My Brother's Keeper

November 6, 2014 10:40 AM

A recent White House report identified significant challenges that boys and young men of color continue to face. Among several other findings, the White House report states that Black, American Indian, and Hispanic children are between six and nine times more likely than white children to live in areas of concentrated poverty. Additionally, black males accounted for 43% of murder victims in 2011, despite accounting for only 6% of the overall population, making homicide the leading cause of death for black males. These are only two of the concerning statistics that were discovered.

In response, President Obama launched the "My Brother's Keeper (MBK) Community Challenge", an initiative focusing on these issues. The six focus area of the project are entering school ready to learn; reading at grade level by third grade; graduating from high school ready for college and career; completing post secondary education or training; successfully entering the workforce, and reducing violence as we provide a second chance.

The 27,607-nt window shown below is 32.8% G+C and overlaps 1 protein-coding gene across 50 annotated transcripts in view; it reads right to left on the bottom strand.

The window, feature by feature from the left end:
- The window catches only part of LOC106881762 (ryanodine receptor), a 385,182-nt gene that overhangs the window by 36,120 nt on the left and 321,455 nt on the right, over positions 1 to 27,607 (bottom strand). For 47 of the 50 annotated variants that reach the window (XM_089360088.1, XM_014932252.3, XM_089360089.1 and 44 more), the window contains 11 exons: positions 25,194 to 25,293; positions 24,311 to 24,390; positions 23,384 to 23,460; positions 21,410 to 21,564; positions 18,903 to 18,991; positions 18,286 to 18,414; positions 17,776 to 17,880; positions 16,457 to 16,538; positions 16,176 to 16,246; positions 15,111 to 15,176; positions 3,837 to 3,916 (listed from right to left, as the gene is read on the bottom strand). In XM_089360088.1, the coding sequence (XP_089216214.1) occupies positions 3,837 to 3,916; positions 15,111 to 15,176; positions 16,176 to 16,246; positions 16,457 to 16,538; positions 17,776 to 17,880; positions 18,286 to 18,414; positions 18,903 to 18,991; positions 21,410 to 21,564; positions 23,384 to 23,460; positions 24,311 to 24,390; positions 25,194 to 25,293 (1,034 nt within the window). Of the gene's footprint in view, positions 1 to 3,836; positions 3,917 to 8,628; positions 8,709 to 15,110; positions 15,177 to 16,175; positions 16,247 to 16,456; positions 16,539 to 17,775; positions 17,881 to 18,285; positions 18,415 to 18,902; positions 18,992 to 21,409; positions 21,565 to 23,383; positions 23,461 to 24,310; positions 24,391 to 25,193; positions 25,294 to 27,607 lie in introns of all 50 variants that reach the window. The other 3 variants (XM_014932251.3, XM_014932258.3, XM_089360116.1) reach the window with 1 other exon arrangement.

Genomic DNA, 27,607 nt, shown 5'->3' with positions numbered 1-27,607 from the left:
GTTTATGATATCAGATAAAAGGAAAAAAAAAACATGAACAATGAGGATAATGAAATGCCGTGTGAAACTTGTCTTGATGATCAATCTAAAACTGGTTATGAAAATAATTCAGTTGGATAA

I am proud to say that I accepted the challenge this September. We have formed a planning team consisting of community partners including the City of Madison Common Council, United Way of Dane County, African American Council of Churches, 100 Black Men, The African American Communication and Collaboration Council, and the Latino Support Network. I am really pleased that we have such a dedicated team committed to collaborating on this crucial issue. The team has planned an initial community action summit to be held this November. The purpose of the summit will be to determine which of our six areas of focus each community stakeholder is best suited to address.

I encourage Madison residents to keep an eye out for updates on this project as we progress and work to make lasting changes in our community

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